Advance Care Planning Needs Improvement to Ensure End-of-Life Care Preferences

April 7, 2017 | Aging Services Risk, Quality, & Safety Guidance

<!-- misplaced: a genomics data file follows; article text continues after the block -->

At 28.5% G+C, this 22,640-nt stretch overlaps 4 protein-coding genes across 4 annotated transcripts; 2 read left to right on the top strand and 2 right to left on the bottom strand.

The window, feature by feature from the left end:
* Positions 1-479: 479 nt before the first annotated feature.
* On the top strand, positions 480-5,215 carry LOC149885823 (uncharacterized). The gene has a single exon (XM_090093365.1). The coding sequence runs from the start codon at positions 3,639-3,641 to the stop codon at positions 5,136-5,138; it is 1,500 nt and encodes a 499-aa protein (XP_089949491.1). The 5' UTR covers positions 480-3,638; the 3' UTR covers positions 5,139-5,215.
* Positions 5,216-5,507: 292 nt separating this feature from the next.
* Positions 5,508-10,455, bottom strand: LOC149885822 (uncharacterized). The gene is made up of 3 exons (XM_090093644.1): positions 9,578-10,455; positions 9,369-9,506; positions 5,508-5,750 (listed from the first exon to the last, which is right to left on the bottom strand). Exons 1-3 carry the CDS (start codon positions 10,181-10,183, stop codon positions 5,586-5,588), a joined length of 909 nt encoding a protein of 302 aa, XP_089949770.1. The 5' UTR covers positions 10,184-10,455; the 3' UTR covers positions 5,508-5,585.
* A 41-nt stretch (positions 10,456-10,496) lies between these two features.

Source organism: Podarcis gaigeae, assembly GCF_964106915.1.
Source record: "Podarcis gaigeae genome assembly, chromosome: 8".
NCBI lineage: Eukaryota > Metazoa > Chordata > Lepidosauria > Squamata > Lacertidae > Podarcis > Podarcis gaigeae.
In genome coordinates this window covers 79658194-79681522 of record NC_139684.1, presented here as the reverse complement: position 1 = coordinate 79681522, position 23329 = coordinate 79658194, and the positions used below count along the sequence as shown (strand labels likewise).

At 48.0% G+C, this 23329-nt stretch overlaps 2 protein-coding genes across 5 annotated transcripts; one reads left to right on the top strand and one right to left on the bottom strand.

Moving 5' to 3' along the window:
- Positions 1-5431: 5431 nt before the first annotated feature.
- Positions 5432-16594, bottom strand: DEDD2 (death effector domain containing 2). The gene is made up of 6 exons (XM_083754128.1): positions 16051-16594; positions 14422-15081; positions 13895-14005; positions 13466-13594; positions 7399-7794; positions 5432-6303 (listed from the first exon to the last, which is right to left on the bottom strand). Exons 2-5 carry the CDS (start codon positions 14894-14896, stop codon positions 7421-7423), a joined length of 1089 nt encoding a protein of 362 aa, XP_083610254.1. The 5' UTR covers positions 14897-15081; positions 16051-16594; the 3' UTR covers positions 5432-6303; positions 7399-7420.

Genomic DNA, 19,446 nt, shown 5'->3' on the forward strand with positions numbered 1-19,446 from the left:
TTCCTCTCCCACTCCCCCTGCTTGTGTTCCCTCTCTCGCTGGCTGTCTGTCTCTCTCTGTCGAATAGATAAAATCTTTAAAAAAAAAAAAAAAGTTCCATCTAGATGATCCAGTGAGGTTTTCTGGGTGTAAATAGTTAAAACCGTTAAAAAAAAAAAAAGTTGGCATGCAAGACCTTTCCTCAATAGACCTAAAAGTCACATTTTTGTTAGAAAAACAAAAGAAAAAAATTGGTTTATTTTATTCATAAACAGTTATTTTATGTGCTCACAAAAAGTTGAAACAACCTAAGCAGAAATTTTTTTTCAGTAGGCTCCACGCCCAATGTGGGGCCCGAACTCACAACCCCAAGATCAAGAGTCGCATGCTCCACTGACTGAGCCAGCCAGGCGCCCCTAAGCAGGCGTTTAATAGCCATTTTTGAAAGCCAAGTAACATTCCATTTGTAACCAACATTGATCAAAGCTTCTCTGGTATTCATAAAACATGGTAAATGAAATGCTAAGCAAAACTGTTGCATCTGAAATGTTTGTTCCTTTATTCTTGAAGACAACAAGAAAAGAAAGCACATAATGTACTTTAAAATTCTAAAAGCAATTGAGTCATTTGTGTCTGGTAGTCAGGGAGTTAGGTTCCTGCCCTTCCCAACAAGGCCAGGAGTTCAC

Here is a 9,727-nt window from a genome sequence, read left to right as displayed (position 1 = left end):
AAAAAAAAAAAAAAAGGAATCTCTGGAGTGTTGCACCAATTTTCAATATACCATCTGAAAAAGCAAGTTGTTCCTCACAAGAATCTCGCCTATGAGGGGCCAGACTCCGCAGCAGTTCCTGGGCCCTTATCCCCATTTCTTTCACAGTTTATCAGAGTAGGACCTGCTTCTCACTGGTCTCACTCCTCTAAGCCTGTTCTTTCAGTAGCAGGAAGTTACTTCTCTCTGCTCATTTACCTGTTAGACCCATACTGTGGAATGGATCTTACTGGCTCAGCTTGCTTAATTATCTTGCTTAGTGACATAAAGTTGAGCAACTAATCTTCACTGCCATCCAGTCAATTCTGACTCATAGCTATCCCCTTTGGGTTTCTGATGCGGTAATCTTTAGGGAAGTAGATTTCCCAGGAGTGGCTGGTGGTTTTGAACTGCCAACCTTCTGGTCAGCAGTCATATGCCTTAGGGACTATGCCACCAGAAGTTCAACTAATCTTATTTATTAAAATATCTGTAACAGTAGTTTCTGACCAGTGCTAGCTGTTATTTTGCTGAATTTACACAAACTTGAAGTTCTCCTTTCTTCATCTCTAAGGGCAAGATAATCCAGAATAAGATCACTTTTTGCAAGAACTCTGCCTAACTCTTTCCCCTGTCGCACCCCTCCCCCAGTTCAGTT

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A study on the relationship between participation in advance care planning and surrogate knowledge reveals individuals often do not effectively communicate their end-of-life care preferences, suggesting that interventions should expand engagement to include surrogates, according to a March 20, 2017, article published in the Journal of the American Geriatrics Society. Authors of the study interviewed 350 veterans 55 years of age or older—of these, 40% had six or more chronic conditions and 43% of whom had difficulty with at least one functional activity—and their surrogates, who were mostly spouses (52%) or children (27%). The study found that more than 40% of the participating veteran-surrogate pairs agreed that the veterans either did not discuss their end-of-life preferences with their surrogates or did not complete a living will or health care proxy, and only 20% of surrogates in pairs who agreed that end-of-life preferences had not been discussed could accurately predict preferences about life-sustaining treatment.

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